What is a power of two exactly? Is 2^{0} a power of two? Is 2^{-1} a power of two? How about or ? It depends on how you define it; there are several definitions from which you could choose. Let’s see if we can sort them out and propose a standard definition, or at least a standard definition for our use.

Let’s start with the easy part: and , although in form look like powers of two, are not commonly referred to as such. To include noninteger exponents would make for a very uninteresting definition, most certainly in the case of irrational exponents; that would make *every* positive real number a power of two (think about the curve y = 2^{x})! We will stick with convention and keep the definition useful by considering only integer exponents.

So back to 2^{0} and 2^{-1} — are they powers of two? It depends on which of the following three commonly used definitions you subscribe to:

- The powers of two =
**{2**.^{n}| n is an integer > 0} - The powers of two =
**{2**.^{n}| n is an integer ≥ 0} - The powers of two =
**{2**.^{n}| n is an integer}

Definition 1 describes a subset of definition 2, which in turn describes a subset of definition 3. Under definition 1, neither 2^{0} nor 2^{-1} are powers of two. Under definition 2, 2^{0} is a power of two but 2^{-1} is not. Under definition 3, both 2^{0} and 2^{-1} are powers of two. In fact, under definition 3, two raised to *any* integer power is a power of two.

The different definitions crop up in different applications, depending on which set of values is required. However, if you want to discuss multiple applications in one context — like on this site — it makes sense to stick with one definition. Definition 3, the most inclusive definition, fits that role. We will adopt it as our standard definition.

## The Powers of Two and Its Subsets

From the all-inclusive set we call the powers of two we can derive four aptly named subsets:

- The positive powers of two =
**{2**.^{n}| n is an integer > 0} - The negative powers of two =
**{2**.^{n}| n is an integer < 0} - The nonnegative powers of two =
**{2**.^{n}| n is an integer ≥ 0} - The nonpositive powers of two =
**{2**.^{n}| n is an integer ≤ 0}

The name of each set corresponds to the range of exponents to which two is raised, describing each set precisely. This parallels how the integers themselves are named: the positive integers, the negative integers, the nonnegative integers, and the nonpositive integers.

In contexts where you would otherwise want to use definition 1, simply use “the positive powers of two” instead. Similarly, instead of definition 2, use “the nonnegative powers of two.”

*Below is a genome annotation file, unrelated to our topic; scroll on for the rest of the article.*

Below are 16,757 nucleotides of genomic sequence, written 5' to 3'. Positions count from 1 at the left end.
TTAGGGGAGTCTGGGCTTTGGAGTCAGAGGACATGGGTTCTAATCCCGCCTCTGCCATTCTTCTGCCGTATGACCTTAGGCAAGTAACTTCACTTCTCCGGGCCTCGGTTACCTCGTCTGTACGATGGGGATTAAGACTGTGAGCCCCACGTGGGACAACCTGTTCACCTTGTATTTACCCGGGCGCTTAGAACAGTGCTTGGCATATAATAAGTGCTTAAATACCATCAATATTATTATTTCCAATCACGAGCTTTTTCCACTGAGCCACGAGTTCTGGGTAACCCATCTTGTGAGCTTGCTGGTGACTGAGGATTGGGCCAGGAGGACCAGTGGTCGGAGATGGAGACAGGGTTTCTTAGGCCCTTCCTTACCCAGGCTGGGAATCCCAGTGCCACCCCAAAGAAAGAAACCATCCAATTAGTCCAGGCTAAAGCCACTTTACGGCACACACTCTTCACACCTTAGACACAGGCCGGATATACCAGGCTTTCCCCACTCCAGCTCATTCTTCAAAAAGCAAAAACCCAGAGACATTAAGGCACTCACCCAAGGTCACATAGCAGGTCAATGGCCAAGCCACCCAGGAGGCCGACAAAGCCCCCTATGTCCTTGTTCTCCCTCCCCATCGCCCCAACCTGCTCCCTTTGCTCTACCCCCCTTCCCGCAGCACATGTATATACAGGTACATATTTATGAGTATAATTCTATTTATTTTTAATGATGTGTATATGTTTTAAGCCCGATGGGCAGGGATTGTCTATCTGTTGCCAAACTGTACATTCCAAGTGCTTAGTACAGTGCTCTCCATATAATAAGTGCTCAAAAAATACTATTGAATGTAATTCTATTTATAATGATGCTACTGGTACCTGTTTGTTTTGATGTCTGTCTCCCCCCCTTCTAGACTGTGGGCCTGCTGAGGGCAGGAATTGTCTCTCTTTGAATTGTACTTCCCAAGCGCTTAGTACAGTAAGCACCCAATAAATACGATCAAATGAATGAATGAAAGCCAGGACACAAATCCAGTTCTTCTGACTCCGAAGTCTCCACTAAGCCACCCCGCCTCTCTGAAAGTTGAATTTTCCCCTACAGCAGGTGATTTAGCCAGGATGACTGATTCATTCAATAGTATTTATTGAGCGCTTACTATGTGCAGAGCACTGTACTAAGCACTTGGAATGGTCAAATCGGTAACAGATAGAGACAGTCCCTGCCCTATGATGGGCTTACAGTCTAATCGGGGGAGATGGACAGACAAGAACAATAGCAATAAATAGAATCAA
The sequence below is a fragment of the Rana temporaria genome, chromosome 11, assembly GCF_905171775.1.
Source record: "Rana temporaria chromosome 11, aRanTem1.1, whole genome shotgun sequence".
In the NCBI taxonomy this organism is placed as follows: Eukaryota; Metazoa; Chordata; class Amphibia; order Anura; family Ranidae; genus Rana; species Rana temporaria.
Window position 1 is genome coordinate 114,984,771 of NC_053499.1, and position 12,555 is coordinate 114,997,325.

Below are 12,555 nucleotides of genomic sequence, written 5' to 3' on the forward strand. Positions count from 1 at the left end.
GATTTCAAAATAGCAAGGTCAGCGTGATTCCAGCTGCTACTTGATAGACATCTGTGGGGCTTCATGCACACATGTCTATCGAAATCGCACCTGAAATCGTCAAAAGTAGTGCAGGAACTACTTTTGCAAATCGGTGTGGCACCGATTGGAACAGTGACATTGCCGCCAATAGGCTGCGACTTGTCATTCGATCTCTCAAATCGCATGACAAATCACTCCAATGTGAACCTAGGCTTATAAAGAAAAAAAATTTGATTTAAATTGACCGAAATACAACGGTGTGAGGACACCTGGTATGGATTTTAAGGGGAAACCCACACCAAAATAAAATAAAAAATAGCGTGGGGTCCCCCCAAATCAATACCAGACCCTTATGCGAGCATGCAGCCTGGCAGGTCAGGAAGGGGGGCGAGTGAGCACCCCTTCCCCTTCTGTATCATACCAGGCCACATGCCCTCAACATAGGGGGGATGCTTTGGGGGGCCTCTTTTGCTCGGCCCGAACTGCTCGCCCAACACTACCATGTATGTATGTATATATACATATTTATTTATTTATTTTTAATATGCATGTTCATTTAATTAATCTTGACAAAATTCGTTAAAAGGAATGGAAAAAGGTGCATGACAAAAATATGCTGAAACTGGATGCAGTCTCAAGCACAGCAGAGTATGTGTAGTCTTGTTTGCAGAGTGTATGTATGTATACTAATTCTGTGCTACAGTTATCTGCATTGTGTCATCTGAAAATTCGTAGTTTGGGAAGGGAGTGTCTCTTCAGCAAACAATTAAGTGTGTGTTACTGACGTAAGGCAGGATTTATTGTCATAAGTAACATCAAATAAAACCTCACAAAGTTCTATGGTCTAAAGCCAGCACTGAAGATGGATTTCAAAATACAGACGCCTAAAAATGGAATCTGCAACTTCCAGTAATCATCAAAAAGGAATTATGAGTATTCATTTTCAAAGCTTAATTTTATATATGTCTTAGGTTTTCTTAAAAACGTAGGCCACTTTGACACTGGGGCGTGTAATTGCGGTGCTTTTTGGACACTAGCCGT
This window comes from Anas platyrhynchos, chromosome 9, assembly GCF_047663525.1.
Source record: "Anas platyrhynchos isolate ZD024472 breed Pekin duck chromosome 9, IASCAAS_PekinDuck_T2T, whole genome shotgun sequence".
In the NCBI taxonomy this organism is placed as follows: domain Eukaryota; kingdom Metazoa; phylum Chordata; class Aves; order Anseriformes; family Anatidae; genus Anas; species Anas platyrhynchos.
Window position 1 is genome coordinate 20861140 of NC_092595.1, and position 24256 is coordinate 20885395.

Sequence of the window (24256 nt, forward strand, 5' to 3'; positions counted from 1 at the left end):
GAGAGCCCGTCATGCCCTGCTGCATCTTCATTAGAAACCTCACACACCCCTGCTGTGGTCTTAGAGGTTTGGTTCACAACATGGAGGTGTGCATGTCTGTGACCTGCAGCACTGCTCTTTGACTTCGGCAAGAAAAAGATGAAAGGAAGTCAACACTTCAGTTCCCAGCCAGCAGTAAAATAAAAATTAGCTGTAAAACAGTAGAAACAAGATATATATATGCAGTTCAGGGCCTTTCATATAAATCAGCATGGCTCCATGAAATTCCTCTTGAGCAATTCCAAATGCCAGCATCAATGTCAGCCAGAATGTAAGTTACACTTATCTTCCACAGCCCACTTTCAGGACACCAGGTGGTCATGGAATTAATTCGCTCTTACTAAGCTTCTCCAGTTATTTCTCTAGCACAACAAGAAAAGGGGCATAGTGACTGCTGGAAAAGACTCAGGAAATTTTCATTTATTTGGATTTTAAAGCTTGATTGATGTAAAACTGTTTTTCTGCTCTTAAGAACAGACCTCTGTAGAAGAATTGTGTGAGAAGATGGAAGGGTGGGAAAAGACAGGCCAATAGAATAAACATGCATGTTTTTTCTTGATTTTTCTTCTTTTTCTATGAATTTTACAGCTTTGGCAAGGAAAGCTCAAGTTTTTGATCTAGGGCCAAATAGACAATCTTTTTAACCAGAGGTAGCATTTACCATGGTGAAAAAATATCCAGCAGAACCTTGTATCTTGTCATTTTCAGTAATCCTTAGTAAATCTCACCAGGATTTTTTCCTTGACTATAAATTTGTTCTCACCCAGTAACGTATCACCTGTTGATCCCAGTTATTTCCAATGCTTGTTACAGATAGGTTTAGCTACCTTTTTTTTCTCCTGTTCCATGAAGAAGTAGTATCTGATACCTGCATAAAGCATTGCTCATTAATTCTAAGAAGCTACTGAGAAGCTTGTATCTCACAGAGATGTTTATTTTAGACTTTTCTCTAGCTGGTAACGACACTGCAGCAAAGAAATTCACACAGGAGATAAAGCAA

## Application to Binary Numbers

The main use for this broad definition of the powers of two is in the context of binary numbers. Compare the following statements — all equivalent — as they might be worded under each definition:

*Under definition 1*: “The integer part of a binary number represents the number one or a sum of powers of two; the fractional part represents a sum of negative powers of two.”*Under definition 2*: “The integer part of a binary number represents a sum of powers of two; the fractional part represents a sum of negative powers of two.”*Under definition 3*: “A binary number represents a sum of powers of two.”

One job of a good definition is to make expressing ideas simpler; definition 3 certainly does that in this case.

## Compared To The Powers of Ten

In contrast to the conflicting definitions of the powers of two, the powers of ten are widely recognized as **{10 ^{n} | n is an integer}**. You will see this in the context of the decimal numbering system and scientific notation, for example. This is the equivalent of our broad definition of the powers of two, giving us consistency in this regard.

## Summary

I made the case for defining a power of two as the number two raised to any integer power. This is the broadest definition that remains useful. It allows us to discuss all the applications in which we’re interested, using consistent terminology. This is the definition used on this site, and we would argue for its acceptance beyond that.

For more details on the definition, see “The Powers of Two.”

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